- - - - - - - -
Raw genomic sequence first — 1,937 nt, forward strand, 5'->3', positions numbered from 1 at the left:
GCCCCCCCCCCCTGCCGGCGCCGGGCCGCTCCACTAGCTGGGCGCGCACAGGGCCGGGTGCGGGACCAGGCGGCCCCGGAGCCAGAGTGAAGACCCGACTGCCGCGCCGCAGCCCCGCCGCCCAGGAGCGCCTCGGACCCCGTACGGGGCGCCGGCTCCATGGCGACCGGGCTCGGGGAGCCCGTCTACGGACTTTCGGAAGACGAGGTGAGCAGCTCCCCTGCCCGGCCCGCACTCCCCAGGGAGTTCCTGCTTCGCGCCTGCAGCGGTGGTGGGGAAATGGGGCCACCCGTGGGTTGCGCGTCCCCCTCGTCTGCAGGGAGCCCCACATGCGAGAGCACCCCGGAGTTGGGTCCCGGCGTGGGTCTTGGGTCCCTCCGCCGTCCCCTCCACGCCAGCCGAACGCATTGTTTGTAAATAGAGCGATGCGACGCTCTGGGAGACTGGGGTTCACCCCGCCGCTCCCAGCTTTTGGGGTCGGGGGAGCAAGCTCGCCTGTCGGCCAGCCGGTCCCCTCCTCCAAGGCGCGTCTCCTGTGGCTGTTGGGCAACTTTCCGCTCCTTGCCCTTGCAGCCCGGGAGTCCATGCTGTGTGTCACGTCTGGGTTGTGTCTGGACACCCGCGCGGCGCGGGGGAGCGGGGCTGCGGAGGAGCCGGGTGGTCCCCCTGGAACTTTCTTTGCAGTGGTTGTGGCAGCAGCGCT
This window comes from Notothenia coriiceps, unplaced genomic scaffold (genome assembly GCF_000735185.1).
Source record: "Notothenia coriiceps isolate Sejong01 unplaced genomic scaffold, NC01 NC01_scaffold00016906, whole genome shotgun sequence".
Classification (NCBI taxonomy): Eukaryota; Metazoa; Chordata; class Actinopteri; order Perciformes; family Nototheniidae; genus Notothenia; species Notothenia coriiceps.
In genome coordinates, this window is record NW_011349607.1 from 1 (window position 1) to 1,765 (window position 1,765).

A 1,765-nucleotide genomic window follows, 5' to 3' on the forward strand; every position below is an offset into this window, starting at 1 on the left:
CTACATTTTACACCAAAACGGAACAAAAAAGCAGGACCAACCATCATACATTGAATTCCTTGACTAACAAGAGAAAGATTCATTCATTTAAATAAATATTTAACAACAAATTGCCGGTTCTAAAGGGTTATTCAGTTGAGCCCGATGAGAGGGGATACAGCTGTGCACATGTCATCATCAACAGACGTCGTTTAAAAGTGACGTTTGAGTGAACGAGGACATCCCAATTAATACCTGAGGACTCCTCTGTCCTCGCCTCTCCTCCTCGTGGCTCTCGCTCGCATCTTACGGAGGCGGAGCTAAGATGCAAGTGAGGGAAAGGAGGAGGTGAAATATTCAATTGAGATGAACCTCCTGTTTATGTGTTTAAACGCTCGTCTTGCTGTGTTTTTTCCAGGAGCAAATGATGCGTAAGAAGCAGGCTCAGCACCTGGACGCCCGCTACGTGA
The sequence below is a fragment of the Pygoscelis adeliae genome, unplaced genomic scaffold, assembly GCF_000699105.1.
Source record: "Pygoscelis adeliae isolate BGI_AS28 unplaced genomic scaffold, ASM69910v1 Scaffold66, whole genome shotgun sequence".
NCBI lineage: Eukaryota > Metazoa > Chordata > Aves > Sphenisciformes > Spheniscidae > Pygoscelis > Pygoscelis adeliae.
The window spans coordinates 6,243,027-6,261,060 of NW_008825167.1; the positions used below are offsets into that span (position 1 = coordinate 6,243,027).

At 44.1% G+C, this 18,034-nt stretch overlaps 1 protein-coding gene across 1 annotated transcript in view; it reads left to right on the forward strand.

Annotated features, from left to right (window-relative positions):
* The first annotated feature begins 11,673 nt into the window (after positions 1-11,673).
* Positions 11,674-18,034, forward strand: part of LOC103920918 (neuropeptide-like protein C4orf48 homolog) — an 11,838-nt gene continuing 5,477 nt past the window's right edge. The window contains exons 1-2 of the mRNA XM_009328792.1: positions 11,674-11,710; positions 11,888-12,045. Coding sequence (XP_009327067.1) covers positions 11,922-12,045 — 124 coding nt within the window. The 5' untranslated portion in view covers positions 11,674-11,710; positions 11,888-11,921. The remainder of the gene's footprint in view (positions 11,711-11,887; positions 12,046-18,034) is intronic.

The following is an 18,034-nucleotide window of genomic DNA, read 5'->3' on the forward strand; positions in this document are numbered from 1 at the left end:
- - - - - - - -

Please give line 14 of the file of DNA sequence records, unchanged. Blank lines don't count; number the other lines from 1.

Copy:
Annotated features, from left to right (window-relative positions):